What To Do After Relapse
August 23, 2019
Being in recovery feels like a gift, especially after living through active addiction. If you are in recovery, you know just how important it is and how much effort it takes to maintain your sobriety. The physical act of no longer abusing drugs or alcohol is not what keeps you in recovery—it’s the work you do to help keep you from using again. However, as with other diseases, there is the potential for relapse. (In fact, the rate of relapse in addiction recovery resembles the rates of other chronic diseases like diabetes and hypertension.)
If relapse occurs, it should not be seen as a failure of character or the individual’s morality. Relapse is actually a normal part of recovery, just as with any other disease. Someone with diabetes may be doing everything he or she can to maintain good health, but still wind up relapsing due to external and controllable factors. When this happens, people with diabetes can work with their healthcare providers to get back on track.
The same opportunities are available if you relapse into substance abuse. Knowing what to do if you do relapse is the key to getting back on your feet.
What is a Relapse and How Does It Occur?
Put simply, a relapse is when a person in recovery from substance abuse falls back into using. Some in recovery might find that if they do relapse, they are able to regain control of their recovery quickly, while others struggle to stop using again. A relapse can be a one-time thing or it can be something that occurs several times in one’s recovery. Everyone is unique and faces his or her own personal challenges.
Relapse can occur for several reasons. Generally, people do not relapse “out of the blue,” but end up going through stages of relapse that end with them using again. These stages include:
- Emotional relapse. This occurs when unhealthy emotions, thoughts, and behaviors occur and nothing is done about them, which allows them to fester until the next stage of relapse occurs.
- Mental Relapse. Coming on the heels of emotional relapse, mental relapse is when you begin thinking about using again but go back and forth in your mind between doing so and maintaining your recovery.
- Physical relapse. Physical relapse occurs when you have not appropriately tended to or ignored your recovery needs and go back to drinking or using drugs.
Because relapse happens progressively, it is possible to prevent it from occurring. However, this isn’t easy, as evidenced by how common relapse is. If you are in recovery and experience relapse, it does not mean that everything you have worked for is erased. Instead, it serves as an opportunity for you to take action so that you can continue in your recovery.
Taking Action After a Relapse
Sitting back and doing nothing after relapsing is the most dangerous thing you can do, as ignoring the need for help will only lead you back into the depths of your addiction. If you relapse, there are things that you can do.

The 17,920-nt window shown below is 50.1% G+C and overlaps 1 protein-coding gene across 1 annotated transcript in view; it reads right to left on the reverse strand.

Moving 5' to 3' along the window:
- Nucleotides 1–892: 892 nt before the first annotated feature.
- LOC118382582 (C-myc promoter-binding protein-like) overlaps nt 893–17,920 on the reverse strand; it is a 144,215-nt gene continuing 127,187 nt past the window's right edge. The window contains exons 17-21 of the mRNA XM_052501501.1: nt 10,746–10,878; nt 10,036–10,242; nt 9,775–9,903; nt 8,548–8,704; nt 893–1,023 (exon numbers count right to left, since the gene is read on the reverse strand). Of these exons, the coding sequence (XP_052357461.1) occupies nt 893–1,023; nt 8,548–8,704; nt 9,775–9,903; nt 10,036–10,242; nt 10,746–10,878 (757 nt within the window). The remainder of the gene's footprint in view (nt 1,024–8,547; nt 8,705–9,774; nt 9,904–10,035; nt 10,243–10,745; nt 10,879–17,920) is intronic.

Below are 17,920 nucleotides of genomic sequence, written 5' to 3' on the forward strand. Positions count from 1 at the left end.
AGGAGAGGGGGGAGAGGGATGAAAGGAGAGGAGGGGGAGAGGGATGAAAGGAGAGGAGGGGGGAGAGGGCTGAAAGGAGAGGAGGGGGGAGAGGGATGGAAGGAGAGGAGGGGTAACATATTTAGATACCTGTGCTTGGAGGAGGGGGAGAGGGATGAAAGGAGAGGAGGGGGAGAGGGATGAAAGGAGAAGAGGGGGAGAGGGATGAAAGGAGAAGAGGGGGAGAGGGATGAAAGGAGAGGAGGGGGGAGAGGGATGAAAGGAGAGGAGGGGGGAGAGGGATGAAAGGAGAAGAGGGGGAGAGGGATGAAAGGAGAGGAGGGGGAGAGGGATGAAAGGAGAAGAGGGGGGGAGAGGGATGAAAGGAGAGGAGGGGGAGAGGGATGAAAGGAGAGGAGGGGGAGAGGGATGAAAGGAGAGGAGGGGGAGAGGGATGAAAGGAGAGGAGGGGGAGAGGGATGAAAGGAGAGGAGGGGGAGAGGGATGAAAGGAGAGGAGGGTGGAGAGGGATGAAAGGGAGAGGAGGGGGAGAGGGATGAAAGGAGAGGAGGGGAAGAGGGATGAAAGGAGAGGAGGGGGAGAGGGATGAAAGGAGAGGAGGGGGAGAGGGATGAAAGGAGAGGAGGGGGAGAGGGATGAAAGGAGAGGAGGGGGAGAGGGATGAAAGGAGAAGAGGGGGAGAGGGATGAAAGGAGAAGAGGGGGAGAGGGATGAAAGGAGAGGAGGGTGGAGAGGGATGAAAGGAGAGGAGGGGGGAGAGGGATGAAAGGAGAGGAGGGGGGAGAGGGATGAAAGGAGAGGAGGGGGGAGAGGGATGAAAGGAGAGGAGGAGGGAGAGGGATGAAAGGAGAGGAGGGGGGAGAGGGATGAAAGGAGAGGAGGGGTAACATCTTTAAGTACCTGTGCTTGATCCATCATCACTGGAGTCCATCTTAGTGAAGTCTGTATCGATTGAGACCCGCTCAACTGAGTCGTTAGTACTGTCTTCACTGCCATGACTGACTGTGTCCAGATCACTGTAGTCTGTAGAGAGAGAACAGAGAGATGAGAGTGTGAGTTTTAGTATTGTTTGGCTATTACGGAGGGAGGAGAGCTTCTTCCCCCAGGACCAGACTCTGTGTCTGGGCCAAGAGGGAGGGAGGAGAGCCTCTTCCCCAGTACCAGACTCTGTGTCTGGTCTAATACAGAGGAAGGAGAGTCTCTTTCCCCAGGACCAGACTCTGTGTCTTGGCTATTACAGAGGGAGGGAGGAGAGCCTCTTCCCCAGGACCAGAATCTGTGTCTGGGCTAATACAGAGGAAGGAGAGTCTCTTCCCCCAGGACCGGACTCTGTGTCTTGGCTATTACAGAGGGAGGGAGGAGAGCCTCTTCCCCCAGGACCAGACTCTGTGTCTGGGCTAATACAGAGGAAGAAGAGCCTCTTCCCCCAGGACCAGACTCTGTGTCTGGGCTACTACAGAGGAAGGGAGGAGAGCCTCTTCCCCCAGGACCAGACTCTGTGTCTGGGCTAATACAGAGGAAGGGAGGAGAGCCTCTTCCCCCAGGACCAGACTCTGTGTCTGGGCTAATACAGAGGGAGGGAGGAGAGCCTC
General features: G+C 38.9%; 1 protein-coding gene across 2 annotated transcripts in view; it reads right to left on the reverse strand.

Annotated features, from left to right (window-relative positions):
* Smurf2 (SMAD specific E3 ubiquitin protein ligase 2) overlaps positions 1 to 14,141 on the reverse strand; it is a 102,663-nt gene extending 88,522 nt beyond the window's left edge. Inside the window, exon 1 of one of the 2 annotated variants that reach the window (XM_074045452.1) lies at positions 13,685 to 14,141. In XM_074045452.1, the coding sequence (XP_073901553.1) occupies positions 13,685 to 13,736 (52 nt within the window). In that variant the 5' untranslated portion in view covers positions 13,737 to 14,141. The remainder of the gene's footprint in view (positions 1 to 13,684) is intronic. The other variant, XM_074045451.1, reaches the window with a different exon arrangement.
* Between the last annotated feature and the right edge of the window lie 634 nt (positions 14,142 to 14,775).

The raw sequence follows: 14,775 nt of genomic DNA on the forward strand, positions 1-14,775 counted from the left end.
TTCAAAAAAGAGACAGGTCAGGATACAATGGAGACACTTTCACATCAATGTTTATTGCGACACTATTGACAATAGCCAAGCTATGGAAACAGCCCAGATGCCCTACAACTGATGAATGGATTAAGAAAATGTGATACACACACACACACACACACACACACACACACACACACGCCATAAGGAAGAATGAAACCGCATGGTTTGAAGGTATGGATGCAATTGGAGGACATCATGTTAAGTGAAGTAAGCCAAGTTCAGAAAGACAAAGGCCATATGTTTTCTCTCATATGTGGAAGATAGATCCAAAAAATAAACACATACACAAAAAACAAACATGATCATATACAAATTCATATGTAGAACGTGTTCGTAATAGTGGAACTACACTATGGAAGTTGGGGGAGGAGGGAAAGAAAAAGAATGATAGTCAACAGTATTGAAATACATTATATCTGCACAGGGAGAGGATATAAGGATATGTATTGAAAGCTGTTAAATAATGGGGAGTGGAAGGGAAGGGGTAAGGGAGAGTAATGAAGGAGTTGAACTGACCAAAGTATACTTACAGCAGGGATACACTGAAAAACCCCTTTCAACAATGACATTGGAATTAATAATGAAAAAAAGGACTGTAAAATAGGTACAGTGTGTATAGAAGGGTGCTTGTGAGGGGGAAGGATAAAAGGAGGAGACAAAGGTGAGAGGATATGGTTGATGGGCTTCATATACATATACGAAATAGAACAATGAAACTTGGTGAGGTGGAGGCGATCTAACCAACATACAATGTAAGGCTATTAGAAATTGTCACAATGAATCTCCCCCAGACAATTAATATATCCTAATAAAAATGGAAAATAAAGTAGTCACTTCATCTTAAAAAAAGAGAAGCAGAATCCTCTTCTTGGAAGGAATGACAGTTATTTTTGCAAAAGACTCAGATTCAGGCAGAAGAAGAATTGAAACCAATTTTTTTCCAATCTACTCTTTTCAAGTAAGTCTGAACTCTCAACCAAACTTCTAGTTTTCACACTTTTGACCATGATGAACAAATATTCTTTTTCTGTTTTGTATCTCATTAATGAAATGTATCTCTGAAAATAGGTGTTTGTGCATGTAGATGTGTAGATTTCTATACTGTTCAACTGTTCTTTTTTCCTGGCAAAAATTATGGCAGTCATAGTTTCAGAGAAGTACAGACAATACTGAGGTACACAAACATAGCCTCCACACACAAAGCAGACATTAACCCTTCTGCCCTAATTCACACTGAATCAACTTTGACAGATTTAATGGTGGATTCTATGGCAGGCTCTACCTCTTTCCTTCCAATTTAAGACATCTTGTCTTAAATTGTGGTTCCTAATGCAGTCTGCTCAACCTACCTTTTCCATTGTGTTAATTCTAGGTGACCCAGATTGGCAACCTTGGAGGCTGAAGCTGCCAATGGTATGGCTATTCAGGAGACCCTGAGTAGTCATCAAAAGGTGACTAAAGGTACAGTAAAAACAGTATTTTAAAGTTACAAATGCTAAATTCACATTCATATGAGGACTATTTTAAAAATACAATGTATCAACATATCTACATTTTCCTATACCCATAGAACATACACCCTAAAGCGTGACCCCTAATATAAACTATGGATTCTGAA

Ask for help
You may feel guilty or shameful as a result of your relapse, but you can’t let that get in the way of reaching out for help. Letting a friend or family member know what has happened can get you moving back towards recovery, as you are not attempting to hide your actions but being honest about them.
Contact those who helped get you into recovery, such as the professionals at the treatment center you attended or members of your support group. Depending on the severity of your relapse, these people can guide you towards recovery once again, either by suggesting further treatment or becoming more involved in outside groups.
Address your physical needs
After experiencing a relapse, it is critical that you determine if your relapse warrants a return to detox. Making attempts to detox on your own can be overwhelming, which may lead you to continue using. However, getting support from a detox center can help you stay on course and prevent further substance abuse.
Identify the cause of the relapse
In order to prevent another relapse, try spending some time figuring out what caused you to relapse in the first place. Identifying the causes and addressing them can be done most successfully with a therapist who can guide you through this process.
Re-examine your outlets
Relapse often occurs when someone does not care for him or herself in ways that support the release of emotions that have the potential to trigger a relapse. If you experience a relapse, it may be time to look again at what your outlets have. You may find that whatever outlets you have now—a specific activity or hobby, say—might not be meeting your needs. If that’s the case, try taking some time to implement new outlets for your emotions. They might just be what prevents you from relapsing again.
Of course, you can also try attending more support group meetings, redeveloping your relapse plan, sharpening the skills you learned while in treatment, and spending time working on being more assertive so that your needs do not again go unmet.
Get Help Before It Is Too Late
There’s never a bad time to reach out and ask for help, whether you’ve been in recovery for days or decades. At JourneyPure Clarksville, we can help you regain control of your addiction so that you do not slip back into dangerous substance abuse.
Michelle Rosenker is a content writer for JourneyPure where she gets to exercise her journalistic skills by working with different addiction treatment centers nationwide. She has 10 years of experience in the field of addiction treatment and mental health and has written content for some of the country’s most prominent treatment centers and behavioral hospitals. Through her writing, Michelle is proud to continually raise awareness about the disease of addiction and share hope for the future. She lives next to the ocean in Massachusetts with her husband, two young children, and faithful dog.